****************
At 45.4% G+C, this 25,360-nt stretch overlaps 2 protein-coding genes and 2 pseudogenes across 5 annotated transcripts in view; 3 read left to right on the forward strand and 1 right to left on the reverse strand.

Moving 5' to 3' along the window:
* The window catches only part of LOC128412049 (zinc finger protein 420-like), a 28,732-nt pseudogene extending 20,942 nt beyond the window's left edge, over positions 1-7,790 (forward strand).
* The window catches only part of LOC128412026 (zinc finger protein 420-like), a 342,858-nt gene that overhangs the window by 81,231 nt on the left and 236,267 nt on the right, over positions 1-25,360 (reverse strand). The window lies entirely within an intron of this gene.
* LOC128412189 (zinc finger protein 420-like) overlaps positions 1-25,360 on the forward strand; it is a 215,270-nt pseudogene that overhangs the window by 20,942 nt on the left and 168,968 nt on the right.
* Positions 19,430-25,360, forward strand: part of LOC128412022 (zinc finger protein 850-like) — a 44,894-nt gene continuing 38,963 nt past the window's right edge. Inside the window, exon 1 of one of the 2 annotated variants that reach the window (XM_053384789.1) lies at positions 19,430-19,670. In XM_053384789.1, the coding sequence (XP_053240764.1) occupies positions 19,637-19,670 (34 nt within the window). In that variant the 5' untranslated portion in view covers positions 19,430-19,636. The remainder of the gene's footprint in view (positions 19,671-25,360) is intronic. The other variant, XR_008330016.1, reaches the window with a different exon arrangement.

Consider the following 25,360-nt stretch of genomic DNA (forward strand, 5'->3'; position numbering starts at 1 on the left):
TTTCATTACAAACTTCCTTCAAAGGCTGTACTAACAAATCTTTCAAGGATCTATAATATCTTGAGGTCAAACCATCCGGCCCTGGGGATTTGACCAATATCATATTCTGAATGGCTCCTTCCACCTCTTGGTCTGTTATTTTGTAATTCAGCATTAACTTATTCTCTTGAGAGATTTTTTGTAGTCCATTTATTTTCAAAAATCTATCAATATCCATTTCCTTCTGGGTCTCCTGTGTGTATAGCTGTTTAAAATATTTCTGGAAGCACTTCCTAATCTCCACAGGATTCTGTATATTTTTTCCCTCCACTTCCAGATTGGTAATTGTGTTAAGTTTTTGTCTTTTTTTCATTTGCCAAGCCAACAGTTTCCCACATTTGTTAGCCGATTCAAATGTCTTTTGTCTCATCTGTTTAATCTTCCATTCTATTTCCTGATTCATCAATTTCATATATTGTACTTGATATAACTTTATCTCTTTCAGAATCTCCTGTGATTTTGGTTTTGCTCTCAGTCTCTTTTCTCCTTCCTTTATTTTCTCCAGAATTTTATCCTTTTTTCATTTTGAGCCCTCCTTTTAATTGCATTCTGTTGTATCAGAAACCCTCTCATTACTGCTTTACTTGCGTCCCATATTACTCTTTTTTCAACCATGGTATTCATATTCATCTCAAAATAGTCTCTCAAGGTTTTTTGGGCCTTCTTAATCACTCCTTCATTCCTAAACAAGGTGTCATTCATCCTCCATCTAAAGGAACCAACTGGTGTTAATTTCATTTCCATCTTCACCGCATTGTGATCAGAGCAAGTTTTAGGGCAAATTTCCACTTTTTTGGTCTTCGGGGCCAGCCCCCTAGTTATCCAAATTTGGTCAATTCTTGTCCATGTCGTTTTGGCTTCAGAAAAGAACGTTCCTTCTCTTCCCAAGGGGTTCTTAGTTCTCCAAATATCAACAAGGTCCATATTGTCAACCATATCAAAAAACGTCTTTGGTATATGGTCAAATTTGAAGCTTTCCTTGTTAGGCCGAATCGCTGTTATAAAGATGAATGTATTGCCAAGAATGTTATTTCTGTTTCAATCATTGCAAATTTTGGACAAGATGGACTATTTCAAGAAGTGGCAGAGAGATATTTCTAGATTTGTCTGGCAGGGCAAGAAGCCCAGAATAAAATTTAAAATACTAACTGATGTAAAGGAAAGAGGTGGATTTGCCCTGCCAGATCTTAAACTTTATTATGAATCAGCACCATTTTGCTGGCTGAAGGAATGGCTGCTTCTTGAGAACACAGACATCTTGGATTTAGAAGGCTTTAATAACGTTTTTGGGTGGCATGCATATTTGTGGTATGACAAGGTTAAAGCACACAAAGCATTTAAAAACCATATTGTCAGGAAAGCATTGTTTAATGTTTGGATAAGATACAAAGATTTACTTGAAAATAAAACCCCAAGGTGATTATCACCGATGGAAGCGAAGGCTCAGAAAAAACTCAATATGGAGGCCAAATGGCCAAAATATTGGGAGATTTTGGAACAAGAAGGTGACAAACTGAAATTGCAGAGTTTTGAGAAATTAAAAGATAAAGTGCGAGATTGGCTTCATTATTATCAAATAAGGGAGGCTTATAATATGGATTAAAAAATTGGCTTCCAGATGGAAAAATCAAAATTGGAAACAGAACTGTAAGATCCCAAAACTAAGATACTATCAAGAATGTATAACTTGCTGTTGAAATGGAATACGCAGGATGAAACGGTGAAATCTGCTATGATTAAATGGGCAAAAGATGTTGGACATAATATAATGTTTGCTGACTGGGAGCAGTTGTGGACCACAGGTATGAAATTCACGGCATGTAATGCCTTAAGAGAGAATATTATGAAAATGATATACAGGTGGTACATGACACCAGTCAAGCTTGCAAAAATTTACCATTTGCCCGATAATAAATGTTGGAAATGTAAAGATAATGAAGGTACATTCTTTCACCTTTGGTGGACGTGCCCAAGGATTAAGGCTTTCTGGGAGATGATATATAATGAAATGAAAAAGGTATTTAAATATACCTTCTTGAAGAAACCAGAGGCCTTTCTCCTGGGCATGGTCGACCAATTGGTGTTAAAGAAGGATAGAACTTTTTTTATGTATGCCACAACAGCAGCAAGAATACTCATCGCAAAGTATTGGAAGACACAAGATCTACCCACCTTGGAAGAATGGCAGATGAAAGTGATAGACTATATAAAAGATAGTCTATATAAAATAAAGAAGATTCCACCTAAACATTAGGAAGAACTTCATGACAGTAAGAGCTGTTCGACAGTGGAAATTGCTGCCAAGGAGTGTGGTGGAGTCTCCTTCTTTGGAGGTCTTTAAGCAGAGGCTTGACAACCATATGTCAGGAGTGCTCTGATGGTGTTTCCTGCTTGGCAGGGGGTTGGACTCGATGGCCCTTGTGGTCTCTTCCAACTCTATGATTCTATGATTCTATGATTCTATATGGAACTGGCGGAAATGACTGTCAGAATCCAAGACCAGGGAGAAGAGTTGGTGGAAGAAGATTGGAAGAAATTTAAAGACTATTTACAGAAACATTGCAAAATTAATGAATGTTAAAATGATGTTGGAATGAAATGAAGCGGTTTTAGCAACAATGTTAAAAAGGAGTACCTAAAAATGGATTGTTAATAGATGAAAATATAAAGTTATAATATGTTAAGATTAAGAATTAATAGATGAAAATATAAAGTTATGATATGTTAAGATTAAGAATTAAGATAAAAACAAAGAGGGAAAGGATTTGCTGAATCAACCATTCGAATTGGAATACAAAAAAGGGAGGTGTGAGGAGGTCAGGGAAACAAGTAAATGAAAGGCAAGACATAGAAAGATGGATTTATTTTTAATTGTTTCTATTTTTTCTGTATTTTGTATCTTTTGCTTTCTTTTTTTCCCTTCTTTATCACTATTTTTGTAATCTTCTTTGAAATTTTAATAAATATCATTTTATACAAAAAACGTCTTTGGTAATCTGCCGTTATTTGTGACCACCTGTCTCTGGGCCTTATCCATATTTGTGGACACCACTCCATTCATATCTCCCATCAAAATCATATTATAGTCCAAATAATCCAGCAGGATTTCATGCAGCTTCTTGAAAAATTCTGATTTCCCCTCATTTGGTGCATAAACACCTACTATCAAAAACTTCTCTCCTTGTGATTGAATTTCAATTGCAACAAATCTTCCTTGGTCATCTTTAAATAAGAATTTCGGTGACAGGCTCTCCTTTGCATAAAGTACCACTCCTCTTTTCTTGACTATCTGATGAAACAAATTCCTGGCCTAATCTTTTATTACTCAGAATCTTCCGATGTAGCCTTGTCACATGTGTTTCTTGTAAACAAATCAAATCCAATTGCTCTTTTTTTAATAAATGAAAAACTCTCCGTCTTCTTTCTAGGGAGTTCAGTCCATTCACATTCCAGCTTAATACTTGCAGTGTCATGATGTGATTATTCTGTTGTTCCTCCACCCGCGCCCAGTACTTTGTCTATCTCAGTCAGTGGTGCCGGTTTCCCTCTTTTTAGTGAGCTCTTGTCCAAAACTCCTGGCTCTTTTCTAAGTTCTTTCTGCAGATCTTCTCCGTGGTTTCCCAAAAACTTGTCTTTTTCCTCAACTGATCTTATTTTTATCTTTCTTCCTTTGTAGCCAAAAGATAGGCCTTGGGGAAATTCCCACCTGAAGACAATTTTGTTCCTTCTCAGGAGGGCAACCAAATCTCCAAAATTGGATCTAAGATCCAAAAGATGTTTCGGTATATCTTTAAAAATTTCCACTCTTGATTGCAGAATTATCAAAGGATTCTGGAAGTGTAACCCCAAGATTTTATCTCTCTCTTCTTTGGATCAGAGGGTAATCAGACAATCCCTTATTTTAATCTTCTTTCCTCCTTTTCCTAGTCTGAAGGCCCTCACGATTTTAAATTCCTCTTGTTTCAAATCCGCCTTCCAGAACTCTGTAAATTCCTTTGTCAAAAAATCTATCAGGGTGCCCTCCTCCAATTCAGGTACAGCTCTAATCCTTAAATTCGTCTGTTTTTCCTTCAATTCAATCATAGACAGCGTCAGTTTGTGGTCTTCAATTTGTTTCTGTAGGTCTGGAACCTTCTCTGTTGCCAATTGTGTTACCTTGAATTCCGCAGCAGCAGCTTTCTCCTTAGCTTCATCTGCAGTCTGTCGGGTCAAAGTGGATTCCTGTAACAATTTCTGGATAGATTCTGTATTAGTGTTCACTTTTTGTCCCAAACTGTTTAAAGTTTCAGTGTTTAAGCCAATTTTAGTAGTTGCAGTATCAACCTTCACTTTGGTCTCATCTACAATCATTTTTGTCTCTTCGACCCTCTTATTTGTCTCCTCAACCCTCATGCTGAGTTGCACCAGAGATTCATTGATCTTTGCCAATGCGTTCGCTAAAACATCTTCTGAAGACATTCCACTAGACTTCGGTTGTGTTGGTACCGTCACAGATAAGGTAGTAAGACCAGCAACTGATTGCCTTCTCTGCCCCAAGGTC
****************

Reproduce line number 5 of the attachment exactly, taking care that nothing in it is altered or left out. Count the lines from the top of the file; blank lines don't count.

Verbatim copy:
* LOC128412189 (zinc finger protein 420-like) overlaps positions 1-25,360 on the forward strand; it is a 215,270-nt pseudogene that overhangs the window by 20,942 nt on the left and 168,968 nt on the right.